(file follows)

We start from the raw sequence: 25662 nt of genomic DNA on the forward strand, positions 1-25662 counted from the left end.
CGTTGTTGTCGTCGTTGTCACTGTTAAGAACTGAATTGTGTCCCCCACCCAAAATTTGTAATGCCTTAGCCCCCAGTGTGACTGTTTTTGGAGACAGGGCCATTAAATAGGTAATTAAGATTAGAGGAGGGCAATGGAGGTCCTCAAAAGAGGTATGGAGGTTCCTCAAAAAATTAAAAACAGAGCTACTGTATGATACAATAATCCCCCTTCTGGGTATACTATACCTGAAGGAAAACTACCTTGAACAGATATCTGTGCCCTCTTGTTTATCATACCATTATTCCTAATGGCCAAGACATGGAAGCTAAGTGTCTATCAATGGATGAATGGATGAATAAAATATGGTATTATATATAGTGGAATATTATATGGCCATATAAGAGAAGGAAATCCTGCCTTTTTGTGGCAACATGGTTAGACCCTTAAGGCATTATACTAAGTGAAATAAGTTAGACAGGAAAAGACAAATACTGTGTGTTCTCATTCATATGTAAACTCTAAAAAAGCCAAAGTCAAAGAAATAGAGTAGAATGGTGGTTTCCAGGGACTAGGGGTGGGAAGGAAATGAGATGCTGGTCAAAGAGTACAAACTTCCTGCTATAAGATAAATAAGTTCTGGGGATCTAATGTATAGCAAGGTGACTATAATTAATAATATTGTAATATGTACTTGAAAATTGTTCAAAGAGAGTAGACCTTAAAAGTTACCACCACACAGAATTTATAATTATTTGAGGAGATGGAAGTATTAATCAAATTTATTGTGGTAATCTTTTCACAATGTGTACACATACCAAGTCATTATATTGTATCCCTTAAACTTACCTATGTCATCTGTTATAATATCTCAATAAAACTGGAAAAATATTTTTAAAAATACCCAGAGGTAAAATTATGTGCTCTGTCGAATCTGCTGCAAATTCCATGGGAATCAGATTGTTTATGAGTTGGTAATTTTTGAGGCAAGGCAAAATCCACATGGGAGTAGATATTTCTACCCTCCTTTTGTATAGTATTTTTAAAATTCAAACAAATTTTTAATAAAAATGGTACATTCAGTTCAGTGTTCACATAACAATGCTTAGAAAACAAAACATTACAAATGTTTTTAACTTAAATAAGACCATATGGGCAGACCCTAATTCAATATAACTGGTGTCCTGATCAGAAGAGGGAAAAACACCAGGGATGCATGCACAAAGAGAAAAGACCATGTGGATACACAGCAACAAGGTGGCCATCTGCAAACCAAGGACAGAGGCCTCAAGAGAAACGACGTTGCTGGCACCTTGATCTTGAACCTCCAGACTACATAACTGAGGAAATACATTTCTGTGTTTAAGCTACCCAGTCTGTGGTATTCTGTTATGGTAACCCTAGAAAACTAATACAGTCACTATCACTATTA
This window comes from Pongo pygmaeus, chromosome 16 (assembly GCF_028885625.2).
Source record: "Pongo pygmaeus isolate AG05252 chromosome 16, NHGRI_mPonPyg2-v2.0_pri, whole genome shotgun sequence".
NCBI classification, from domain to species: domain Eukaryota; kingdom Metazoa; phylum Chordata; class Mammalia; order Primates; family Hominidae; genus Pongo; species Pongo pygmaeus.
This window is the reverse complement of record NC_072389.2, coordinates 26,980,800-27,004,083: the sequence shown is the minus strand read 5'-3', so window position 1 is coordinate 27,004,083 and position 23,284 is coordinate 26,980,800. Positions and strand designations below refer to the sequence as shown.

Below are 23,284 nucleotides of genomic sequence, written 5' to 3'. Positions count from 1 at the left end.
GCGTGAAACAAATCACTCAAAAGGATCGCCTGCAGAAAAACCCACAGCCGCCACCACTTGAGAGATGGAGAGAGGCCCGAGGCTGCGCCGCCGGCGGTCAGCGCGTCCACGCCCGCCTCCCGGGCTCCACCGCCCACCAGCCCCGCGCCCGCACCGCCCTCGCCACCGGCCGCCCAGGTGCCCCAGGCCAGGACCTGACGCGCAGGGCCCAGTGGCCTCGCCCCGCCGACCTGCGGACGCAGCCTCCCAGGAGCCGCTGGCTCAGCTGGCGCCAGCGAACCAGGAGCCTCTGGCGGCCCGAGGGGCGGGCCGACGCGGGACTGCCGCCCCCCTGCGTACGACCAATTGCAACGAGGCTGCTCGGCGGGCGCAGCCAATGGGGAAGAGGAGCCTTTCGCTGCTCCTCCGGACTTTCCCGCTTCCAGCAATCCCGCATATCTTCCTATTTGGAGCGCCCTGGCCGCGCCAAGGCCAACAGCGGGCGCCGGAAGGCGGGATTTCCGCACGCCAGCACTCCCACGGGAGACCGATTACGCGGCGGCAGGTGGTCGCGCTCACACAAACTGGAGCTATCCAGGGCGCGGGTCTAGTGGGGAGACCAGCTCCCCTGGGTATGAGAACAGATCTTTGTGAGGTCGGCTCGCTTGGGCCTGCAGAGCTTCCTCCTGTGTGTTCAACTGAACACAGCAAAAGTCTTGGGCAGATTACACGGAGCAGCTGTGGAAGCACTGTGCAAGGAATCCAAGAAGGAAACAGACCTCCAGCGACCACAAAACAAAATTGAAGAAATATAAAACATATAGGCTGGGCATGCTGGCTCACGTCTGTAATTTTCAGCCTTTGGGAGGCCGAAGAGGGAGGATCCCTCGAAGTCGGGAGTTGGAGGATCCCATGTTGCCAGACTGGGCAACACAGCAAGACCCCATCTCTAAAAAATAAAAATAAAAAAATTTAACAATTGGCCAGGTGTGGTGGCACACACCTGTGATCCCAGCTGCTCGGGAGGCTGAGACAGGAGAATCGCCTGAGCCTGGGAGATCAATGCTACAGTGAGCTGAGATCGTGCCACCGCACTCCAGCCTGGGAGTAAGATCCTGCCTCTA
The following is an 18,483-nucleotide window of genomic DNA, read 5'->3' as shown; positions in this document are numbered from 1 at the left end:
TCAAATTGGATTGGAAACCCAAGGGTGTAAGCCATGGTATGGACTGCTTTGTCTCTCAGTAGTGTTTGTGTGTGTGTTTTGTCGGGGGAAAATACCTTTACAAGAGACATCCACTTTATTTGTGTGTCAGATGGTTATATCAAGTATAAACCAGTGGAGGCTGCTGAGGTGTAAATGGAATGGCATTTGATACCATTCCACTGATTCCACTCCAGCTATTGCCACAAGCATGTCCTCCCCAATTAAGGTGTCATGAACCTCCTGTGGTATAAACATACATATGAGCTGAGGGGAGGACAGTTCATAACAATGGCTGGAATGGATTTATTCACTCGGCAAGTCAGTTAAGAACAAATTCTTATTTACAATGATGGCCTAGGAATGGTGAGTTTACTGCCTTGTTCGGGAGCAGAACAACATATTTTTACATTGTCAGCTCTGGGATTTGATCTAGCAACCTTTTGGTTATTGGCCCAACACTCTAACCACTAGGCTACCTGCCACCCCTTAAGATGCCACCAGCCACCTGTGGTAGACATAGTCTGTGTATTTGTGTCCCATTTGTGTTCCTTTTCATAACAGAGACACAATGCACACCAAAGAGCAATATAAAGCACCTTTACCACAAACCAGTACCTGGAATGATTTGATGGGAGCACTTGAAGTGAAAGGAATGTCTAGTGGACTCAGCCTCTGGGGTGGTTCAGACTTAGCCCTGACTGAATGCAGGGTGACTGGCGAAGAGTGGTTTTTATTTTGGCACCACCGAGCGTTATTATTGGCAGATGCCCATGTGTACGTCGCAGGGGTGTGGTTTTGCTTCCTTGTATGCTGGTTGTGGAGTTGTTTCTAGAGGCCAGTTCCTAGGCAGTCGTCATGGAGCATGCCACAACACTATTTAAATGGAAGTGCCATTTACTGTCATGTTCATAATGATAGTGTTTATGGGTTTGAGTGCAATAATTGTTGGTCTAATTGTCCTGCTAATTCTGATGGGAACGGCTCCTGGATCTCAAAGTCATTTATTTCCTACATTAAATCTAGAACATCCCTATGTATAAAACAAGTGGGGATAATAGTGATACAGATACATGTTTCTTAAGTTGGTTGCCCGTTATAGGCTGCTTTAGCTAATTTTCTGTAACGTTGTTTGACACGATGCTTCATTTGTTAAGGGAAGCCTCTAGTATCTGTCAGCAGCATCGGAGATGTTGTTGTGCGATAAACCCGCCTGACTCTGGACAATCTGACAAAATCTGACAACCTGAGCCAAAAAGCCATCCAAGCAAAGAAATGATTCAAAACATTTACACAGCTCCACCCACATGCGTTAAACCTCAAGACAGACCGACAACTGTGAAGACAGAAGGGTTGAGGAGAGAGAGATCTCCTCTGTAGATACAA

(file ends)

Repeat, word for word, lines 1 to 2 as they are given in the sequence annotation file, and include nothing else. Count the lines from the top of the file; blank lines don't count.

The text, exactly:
We start from the raw sequence: 25662 nt of genomic DNA on the forward strand, positions 1-25662 counted from the left end.
CGTTGTTGTCGTCGTTGTCACTGTTAAGAACTGAATTGTGTCCCCCACCCAAAATTTGTAATGCCTTAGCCCCCAGTGTGACTGTTTTTGGAGACAGGGCCATTAAATAGGTAATTAAGATTAGAGGAGGGCAATGGAGGTCCTCAAAAGAGGTATGGAGGTTCCTCAAAAAATTAAAAACAGAGCTACTGTATGATACAATAATCCCCCTTCTGGGTATACTATACCTGAAGGAAAACTACCTTGAACAGATATCTGTGCCCTCTTGTTTATCATACCATTATTCCTAATGGCCAAGACATGGAAGCTAAGTGTCTATCAATGGATGAATGGATGAATAAAATATGGTATTATATATAGTGGAATATTATATGGCCATATAAGAGAAGGAAATCCTGCCTTTTTGTGGCAACATGGTTAGACCCTTAAGGCATTATACTAAGTGAAATAAGTTAGACAGGAAAAGACAAATACTGTGTGTTCTCATTCATATGTAAACTCTAAAAAAGCCAAAGTCAAAGAAATAGAGTAGAATGGTGGTTTCCAGGGACTAGGGGTGGGAAGGAAATGAGATGCTGGTCAAAGAGTACAAACTTCCTGCTATAAGATAAATAAGTTCTGGGGATCTAATGTATAGCAAGGTGACTATAATTAATAATATTGTAATATGTACTTGAAAATTGTTCAAAGAGAGTAGACCTTAAAAGTTACCACCACACAGAATTTATAATTATTTGAGGAGATGGAAGTATTAATCAAATTTATTGTGGTAATCTTTTCACAATGTGTACACATACCAAGTCATTATATTGTATCCCTTAAACTTACCTATGTCATCTGTTATAATATCTCAATAAAACTGGAAAAATATTTTTAAAAATACCCAGAGGTAAAATTATGTGCTCTGTCGAATCTGCTGCAAATTCCATGGGAATCAGATTGTTTATGAGTTGGTAATTTTTGAGGCAAGGCAAAATCCACATGGGAGTAGATATTTCTACCCTCCTTTTGTATAGTATTTTTAAAATTCAAACAAATTTTTAATAAAAATGGTACATTCAGTTCAGTGTTCACATAACAATGCTTAGAAAACAAAACATTACAAATGTTTTTAACTTAAATAAGACCATATGGGCAGACCCTAATTCAATATAACTGGTGTCCTGATCAGAAGAGGGAAAAACACCAGGGATGCATGCACAAAGAGAAAAGACCATGTGGATACACAGCAACAAGGTGGCCATCTGCAAACCAAGGACAGAGGCCTCAAGAGAAACGACGTTGCTGGCACCTTGATCTTGAACCTCCAGACTACATAACTGAGGAAATACATTTCTGTGTTTAAGCTACCCAGTCTGTGGTATTCTGTTATGGTAACCCTAGAAAACTAATACAGTCACTATCACTATTA